A Structural Investigation of Dephosphorylation in an Hsp90 Regulatory Complex

Lead Research Organisation: Birkbeck College
Department Name: Biological Sciences

Abstract

A subset of the proteins in human cells depend on another protein, known as a molecular chaperone, to function properly. As the name implies this molecular chaperone, called Hsp90, is ?responsible? for the proteins that depend on it. The chaperone helps the dependent proteins reach a state where they can function independently - a process called maturation. Many of the proteins that are dependent on Hsp90 contribute to the development and progression of cancer. An important step forward in the fight against cancer will therefore be an improved understanding of how this molecular chaperone works.

Hsp90 is aided in this process by helper proteins called co-chaperones. These tune Hsp90 to behave in the correct way at the correct time. Recent research has shown that a pair of co-chaperones, Cdc37 and PP5 can bind to Hsp90 simultaneously. While bound to Hsp90, PP5 changes Cdc37 at a molecular level and this change is essential in the maturation of cancer-causing proteins. Studying this complex will allow a greater understanding of how this essential step is carried out in human cells.

The aim of this project is to observe the structure of the three proteins in complex to allow a detailed picture of how the proteins interact with one another to be obtained. Several approaches will be taken, including a reductionist approach, in which the complex is pared down to the minimal interacting fragments allowing high levels of detail to be observed for important parts of the complex, and using a holistic approach where the whole complex of proteins is observed to give a medium level of detail in order to observe the broader picture. This knowledge can then be used to develop drugs that prevent the interaction occurring and, as a consequence, prevent the maturation of the cancer-causing proteins that are dependent on it.

Technical Summary

Regulation of the Hsp90 molecular chaperone by post-translational modification is an important but neglected aspect of Hsp90 biology. Since many of the proteins dependent on Hsp90 for activation are oncogenes, an understanding of these regulatory pathways will provide new avenues for the design of chemotherapeutics. For example, phosphorylation and dephosphorylation of the cochaperone Cdc37 are essential steps in the process of activation of Hsp90-dependent kinases. The dephosphorylation step proceeds in cis by the simultaneous binding of Cdc37 and the phosphatase PP5 to Hsp90.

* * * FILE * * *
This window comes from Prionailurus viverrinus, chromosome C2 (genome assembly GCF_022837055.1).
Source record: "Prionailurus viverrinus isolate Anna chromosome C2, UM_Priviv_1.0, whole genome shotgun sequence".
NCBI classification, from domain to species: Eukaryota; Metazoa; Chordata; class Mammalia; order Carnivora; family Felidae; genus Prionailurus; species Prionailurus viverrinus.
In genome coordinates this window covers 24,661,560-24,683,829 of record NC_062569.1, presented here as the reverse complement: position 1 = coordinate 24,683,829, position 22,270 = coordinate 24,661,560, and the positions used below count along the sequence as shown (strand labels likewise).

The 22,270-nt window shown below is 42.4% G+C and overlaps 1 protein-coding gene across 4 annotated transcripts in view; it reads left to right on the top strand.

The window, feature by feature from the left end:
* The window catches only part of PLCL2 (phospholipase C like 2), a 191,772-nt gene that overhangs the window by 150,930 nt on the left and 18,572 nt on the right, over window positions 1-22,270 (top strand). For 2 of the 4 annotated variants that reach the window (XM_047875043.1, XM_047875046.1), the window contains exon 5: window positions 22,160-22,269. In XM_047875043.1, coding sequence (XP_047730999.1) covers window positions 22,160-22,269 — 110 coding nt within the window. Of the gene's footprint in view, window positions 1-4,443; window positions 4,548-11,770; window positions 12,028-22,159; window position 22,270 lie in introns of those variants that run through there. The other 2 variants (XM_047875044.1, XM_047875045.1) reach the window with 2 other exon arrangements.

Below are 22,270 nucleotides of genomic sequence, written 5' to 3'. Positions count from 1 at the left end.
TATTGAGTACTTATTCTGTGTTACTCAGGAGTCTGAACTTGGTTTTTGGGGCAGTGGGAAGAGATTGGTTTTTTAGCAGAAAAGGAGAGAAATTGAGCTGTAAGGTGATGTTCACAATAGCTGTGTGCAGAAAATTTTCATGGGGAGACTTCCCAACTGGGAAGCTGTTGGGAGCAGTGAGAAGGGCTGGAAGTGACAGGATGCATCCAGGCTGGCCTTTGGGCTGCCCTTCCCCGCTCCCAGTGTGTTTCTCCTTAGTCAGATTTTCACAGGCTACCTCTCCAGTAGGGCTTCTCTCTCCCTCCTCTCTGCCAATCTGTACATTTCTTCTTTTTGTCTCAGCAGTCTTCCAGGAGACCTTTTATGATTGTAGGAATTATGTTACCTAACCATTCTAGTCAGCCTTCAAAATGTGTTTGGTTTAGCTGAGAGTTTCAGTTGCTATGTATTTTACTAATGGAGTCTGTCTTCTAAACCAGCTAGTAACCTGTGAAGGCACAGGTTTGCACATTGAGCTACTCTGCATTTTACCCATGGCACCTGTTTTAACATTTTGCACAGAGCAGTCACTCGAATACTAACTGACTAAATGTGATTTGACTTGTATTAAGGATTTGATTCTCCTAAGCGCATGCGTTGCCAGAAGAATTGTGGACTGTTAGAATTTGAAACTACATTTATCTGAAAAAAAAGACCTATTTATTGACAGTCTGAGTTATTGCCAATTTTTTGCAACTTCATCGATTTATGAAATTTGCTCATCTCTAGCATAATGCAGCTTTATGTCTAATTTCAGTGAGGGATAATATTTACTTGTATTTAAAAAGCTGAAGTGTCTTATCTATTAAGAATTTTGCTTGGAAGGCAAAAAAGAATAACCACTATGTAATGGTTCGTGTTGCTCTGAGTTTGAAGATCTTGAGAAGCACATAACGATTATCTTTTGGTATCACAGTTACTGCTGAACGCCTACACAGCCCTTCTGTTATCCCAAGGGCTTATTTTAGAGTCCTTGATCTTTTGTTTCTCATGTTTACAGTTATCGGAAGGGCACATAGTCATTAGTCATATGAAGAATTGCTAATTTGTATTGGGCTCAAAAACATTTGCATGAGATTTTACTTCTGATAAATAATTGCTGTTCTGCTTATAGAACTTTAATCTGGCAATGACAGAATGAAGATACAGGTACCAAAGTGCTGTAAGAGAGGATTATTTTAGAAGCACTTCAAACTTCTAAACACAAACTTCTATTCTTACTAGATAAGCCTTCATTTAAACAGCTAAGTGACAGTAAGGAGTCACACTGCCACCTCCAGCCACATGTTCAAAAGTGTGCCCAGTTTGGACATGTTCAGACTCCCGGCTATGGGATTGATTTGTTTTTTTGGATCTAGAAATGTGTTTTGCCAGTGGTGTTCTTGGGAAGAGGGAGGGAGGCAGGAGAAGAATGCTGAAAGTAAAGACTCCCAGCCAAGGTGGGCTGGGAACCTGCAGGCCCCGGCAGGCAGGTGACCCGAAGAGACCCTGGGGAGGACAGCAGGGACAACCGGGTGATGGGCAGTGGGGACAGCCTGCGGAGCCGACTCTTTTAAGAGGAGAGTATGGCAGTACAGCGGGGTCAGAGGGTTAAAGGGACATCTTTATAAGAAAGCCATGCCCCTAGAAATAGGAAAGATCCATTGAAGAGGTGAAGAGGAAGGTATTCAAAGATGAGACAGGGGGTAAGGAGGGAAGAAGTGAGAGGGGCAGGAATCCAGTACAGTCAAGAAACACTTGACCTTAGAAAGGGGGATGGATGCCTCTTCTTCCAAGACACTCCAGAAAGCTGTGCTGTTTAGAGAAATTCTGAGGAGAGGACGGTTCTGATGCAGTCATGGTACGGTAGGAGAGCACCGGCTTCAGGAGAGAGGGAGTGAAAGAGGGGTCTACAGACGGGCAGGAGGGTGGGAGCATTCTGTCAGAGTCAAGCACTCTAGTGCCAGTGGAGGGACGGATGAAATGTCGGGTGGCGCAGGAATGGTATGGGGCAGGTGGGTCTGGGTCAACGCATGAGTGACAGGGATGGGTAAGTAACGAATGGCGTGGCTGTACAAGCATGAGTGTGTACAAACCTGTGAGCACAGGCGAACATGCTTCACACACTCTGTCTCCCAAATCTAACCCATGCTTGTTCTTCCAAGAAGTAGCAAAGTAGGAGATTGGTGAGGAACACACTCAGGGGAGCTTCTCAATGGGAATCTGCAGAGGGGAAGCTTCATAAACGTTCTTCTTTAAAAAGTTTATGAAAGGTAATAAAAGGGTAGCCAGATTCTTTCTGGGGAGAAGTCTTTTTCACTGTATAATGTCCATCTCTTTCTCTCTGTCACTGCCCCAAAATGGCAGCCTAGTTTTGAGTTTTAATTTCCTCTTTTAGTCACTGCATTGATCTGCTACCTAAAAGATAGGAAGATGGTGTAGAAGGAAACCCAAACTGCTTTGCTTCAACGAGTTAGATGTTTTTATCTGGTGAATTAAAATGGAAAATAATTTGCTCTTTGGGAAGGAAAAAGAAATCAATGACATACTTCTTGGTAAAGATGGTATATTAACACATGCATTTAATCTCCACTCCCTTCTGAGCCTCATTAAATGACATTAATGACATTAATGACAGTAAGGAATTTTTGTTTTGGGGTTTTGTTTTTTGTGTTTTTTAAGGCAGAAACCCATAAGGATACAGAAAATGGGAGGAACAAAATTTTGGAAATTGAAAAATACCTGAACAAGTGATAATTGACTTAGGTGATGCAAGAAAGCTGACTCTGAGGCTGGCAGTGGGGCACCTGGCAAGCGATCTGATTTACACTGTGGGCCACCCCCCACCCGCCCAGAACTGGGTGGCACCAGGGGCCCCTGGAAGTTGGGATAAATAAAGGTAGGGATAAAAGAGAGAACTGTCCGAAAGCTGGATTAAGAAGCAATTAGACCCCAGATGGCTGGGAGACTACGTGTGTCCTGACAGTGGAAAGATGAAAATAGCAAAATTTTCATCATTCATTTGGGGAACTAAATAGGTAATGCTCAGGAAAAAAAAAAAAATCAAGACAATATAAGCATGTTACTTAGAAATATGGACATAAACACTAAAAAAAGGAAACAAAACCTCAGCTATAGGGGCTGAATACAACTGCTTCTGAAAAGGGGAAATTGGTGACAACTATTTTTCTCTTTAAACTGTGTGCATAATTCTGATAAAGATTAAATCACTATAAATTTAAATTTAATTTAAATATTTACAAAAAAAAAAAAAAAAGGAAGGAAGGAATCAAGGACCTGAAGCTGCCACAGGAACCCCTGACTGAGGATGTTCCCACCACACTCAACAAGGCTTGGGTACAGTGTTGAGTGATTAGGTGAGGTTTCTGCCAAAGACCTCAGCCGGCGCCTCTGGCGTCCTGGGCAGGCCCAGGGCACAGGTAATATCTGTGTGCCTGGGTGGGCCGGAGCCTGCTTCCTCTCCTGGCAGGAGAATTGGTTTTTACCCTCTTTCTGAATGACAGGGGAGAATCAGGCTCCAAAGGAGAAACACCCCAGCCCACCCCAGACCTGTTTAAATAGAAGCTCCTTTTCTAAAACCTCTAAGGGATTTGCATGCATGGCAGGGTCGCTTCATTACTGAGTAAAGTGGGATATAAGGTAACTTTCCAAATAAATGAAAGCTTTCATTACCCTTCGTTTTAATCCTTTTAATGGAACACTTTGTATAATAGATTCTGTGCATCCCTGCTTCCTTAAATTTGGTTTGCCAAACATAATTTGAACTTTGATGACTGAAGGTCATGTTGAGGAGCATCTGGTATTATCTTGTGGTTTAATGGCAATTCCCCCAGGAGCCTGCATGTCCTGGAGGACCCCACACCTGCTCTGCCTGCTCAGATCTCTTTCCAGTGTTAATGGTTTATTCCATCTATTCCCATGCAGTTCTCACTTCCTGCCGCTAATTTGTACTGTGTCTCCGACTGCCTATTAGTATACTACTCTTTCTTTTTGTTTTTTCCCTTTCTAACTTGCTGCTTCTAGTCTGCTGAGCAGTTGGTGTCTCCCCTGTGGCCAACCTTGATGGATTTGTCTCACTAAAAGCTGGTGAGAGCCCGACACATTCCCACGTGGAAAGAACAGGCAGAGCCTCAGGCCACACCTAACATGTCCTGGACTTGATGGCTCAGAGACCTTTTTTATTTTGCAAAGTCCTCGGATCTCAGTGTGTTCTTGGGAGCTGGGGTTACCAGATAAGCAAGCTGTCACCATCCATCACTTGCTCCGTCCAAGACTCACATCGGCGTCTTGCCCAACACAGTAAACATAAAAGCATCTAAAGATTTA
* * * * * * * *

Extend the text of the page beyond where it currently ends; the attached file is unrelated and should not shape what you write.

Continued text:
The aim of this project is to gain structural data about the interactions within the complex formed by these three proteins. We will use X-ray crystallography in a reductionist approach to obtain atomic resolution detail of domain interactions, and single particle electron microscopy in an holistic approach to determine the structure of the complex as a whole. These results will provide a structural understanding of two important aspects of the biology in this system: (1) regulation of Hsp90 function by the action of the PP5 phosphatase on the phosphorylated cochaperone Cdc37; and (2) the regulation of the phosphatase PP5 by Hsp90 and the role of Hsp90 in PP5 substrate recognition. These results will provide a platform from which drugs that aim to abrogate the interactions involved can be designed.

Publications

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Oberoi J (2016) Structural and functional basis of protein phosphatase 5 substrate specificity. in Proceedings of the National Academy of Sciences of the United States of America

 
Title PDB 5HPE 
Description Crystal Structure of the Protein Phosphatase PP5 in complex with the N-terminal segment of Cdc37 
Type Of Material Database/Collection of data 
Year Produced 2016 
Provided To Others? No  
Impact This will be released in the PDB on publication of the accompanying paper 
 
Description EPR collaboration (Kay) 
Organisation University College London
Department Biosciences
Country United Kingdom 
Sector Academic/University 
PI Contribution Molecular cloning, protein expression and purification; data analysis
Collaborator Contribution EPR spectroscopy of labelled protein
Impact Manuscript in progress; Grant application in progress
Start Year 2012
 
Description PP5 Cdc37 Collaboration (Mollapour) 
Organisation State University of New York
Country United States 
Sector Academic/University 
PI Contribution We have contributed structural information that has informed their experiments
Collaborator Contribution They have contributed in vivo (mammalian cell culture) experiments that have complimented our structural and biochemical studies
Impact Disciplines involved: Cell biology, Structural Biology, Biochemistry
Start Year 2014